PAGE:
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Education & Social Sciences

Maya Soetoro-Ng receives activist award for global peace and social justice

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In celebration of Women’s History Month, Maya Soetoro-Ng, sister of President Barack Obama, has received the Activist Award for Global Peace and Social Justice from the Sisters Empowering Hawaiʻi organization. Soetoro-Ng, an assistant specialist with the Spark M. Matsunaga Institute for Peace and Conflict Resolution at the University of Hawaiʻi at Mānoa, will be honored at the Women Making History ...

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UH Mānoa graduate Alexandra McDougle selected as Luce Scholar

Alexandra McDougle, center front, during the 2014 archaeological field season.

University of Hawaiʻi at Mānoa alumna Alexandra McDougle, a 2015 graduate from the anthropology department in the College of Social Sciences, has been named one of the 2016 Luce Scholars. Selected from a field of approximately 175 nominees nationwide, McDougle is the first Luce Scholar nominated by UH Mānoa and is the first selectee in the program’s history with a physical anthropology background. The Luce Scholars ...

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Professor Emeritus Dick Pratt receives honorary doctorate from Khon Kaen University

Dick Pratt (3rd from right) honored in a ceremony held at Khon Kaen University in Thailand.

Dick Pratt, professor emeritus of Public Administration and senior advisor to the dean on international and community programs for the University of Hawaiʻi at Mānoa College of Social Sciences, was awarded an honorary doctorate of public affairs and public management in a ceremony held at Khon Kaen University in Thailand. “This award recognizes Dick’s on-going work in developing a long-term, productive relationship between the University ...

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UH Mānoa information policy expert presents at World Internet Conference

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Richard Taylor, an internationally renowned telecommunications and information policy expert at the University of Hawaiʻi at Mānoa College of Social Sciences, recently presented at the 2nd World Internet Conference. Held in December of 2015 in the town of Wuzhen in China’s eastern Zhejiang province, the conference focused on global internet governance system reform. Themed “An Interconnected World Shared and Governed ...

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College of Education doctorate graduate wins international award

Dr. Makalapua Alencastre

Makalapua Alencastre, Assistant Professor of Indigenous Education at UH Hilo and UHM College of Education alumni, is the winner of the 2015 Carnegie Project on the Education Doctorate (CPED) Dissertation in Practice of the Year Award. Her dissertation, E Hoʻoulu ʻIa Nā Kumu Mauli Ola Hawaiʻi: Preparing Hawaiian Cultural Identity Teachers, was selected for its high quality research and potential ...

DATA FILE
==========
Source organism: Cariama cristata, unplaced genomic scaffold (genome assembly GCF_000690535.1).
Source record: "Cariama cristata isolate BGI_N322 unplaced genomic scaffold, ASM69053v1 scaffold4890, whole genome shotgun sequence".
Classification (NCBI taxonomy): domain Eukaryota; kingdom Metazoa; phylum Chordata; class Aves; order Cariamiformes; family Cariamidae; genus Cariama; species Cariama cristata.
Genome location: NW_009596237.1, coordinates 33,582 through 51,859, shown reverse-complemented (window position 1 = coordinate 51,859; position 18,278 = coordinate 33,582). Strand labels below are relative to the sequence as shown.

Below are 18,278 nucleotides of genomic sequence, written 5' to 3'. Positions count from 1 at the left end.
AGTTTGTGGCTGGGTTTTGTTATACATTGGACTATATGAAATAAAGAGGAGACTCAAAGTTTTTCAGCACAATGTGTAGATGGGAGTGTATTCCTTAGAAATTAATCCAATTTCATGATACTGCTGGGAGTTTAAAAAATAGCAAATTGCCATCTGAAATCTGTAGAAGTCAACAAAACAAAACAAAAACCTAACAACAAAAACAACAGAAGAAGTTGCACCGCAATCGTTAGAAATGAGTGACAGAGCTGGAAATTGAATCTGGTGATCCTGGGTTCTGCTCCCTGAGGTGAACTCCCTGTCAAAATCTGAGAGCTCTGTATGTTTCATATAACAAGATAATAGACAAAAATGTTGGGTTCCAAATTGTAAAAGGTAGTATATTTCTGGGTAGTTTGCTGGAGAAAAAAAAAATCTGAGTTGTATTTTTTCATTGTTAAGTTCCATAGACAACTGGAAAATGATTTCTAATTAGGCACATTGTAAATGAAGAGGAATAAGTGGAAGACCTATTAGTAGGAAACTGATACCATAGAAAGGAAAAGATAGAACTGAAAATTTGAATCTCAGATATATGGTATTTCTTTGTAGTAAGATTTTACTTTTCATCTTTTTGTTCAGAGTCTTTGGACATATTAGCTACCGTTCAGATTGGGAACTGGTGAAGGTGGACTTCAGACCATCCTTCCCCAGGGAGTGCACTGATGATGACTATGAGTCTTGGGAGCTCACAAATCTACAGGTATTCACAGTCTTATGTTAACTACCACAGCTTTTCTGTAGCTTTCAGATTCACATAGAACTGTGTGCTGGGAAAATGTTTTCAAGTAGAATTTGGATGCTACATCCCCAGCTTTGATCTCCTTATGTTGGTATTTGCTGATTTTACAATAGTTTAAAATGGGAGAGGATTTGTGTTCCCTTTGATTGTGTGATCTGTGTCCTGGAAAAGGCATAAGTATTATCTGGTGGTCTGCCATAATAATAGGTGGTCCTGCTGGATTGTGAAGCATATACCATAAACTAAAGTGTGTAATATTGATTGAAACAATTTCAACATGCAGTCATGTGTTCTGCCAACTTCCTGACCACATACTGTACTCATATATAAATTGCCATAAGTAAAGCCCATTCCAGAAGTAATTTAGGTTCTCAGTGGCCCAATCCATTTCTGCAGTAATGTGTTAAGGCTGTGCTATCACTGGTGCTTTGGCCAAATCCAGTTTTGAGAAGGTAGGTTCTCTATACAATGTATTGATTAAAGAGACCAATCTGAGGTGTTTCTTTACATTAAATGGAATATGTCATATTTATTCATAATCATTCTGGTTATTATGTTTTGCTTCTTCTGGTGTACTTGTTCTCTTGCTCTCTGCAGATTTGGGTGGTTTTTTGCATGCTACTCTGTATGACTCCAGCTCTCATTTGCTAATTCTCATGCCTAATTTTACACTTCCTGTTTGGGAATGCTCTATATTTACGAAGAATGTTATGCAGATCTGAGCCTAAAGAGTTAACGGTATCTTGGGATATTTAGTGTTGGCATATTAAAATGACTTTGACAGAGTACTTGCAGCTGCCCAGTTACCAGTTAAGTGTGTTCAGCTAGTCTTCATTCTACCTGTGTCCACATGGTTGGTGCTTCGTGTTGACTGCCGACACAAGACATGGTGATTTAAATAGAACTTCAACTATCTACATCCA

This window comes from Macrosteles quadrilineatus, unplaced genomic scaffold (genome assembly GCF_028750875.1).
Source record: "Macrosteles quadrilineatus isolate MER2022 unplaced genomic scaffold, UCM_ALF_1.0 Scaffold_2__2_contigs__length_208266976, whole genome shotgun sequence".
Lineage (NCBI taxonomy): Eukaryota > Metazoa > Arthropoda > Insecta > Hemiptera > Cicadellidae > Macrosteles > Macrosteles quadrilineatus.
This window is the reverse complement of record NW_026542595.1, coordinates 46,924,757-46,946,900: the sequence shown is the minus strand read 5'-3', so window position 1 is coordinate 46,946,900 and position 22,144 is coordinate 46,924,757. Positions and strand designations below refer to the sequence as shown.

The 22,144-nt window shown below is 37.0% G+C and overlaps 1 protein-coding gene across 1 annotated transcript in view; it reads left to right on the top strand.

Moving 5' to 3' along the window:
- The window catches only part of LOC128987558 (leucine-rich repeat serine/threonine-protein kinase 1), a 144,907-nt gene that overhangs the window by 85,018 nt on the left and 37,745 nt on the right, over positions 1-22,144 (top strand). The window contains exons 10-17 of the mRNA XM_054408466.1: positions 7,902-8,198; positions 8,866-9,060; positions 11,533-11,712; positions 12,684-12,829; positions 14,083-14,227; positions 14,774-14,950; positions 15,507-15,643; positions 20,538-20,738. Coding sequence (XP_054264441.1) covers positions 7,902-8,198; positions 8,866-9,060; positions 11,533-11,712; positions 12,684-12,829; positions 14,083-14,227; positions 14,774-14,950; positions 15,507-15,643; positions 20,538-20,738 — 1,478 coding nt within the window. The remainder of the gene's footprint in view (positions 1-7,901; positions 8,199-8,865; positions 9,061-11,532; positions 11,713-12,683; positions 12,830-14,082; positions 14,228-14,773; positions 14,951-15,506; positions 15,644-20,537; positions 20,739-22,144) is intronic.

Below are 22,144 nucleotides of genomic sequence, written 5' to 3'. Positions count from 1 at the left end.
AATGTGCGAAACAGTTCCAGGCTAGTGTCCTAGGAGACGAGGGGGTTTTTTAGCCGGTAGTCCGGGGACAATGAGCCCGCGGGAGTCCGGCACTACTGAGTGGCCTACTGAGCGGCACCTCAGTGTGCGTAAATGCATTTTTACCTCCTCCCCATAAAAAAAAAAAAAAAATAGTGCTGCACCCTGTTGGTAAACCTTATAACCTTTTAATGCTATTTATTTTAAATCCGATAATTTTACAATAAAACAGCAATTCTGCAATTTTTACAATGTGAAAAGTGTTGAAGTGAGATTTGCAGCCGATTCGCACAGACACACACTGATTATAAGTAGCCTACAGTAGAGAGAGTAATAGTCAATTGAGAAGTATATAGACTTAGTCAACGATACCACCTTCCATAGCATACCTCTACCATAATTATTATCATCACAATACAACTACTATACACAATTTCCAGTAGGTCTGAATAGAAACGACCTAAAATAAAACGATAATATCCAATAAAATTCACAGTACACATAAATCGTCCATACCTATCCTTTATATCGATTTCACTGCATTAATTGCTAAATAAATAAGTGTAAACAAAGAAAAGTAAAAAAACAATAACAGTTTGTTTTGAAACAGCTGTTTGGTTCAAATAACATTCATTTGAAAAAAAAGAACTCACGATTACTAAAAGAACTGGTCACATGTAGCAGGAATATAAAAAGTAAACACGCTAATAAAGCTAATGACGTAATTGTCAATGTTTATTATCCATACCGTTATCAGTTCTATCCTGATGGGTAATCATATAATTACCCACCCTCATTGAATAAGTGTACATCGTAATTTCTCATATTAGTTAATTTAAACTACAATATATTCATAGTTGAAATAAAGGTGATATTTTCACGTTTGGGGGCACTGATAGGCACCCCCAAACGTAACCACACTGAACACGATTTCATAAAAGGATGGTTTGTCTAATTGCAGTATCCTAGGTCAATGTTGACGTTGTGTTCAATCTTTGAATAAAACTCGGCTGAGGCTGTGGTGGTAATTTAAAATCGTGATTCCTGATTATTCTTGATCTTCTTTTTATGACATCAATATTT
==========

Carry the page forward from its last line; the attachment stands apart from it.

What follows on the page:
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New aquatic science curriculum now online

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Science teachers throughout the state and nation now have a website, based on the award-winning Fluid Earth/Living Ocean aquatic science curriculum, where they can investigate, discover, evaluate, communicate and learn about marine science. The Exploring Our Fluid Earth curriculum, which examines coastal and ocean sciences by studying the influence of water on the planet, was developed to be useful to ...

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Anthropology doctoral student awarded national fellowship

Rachel Hoerman

The American Association of University Women (AAUW) awarded a 2015–16 American Fellowship to Rachel Hoerman. She is a doctoral candidate in the anthropology department in the College of Social Sciences at the University of Hawaiʻi at Mānoa. American Fellowships, AAUW’s oldest and largest funding program, date back to 1888 and support women scholars who are completing doctoral dissertations, conducting postdoctoral research, ...

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Study finds 24/7 Dad curriculum helps fathers gain skills and happiness

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Just in time for Father’s Day, family researcher Selva Lewin-Bizan has released the preliminary results of an evaluation of a fatherhood program conducted in Hawaiʻi, showing that men who attend the program are likely to improve their parenting skills, knowledge, attitudes and family relationships. Lewin-Bizan is an assistant professor in the Department of Family and Consumer Sciences and the Center on the Family in the UH Mānoa College of ...

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Plants may run out of time to grow under ongoing climate change

Corn at Waimanalo Research Station Open House

A key potential “benefit” of global warming — namely, that plants at northern latitudes will thrive in a warmer world — is challenged by a new study released by University of Hawai’i scientists. The prevailing assumption ignores the fact that plants in the North will remain limited by solar radiation, curbing positive effects of warming and additional CO2 availability. In ...

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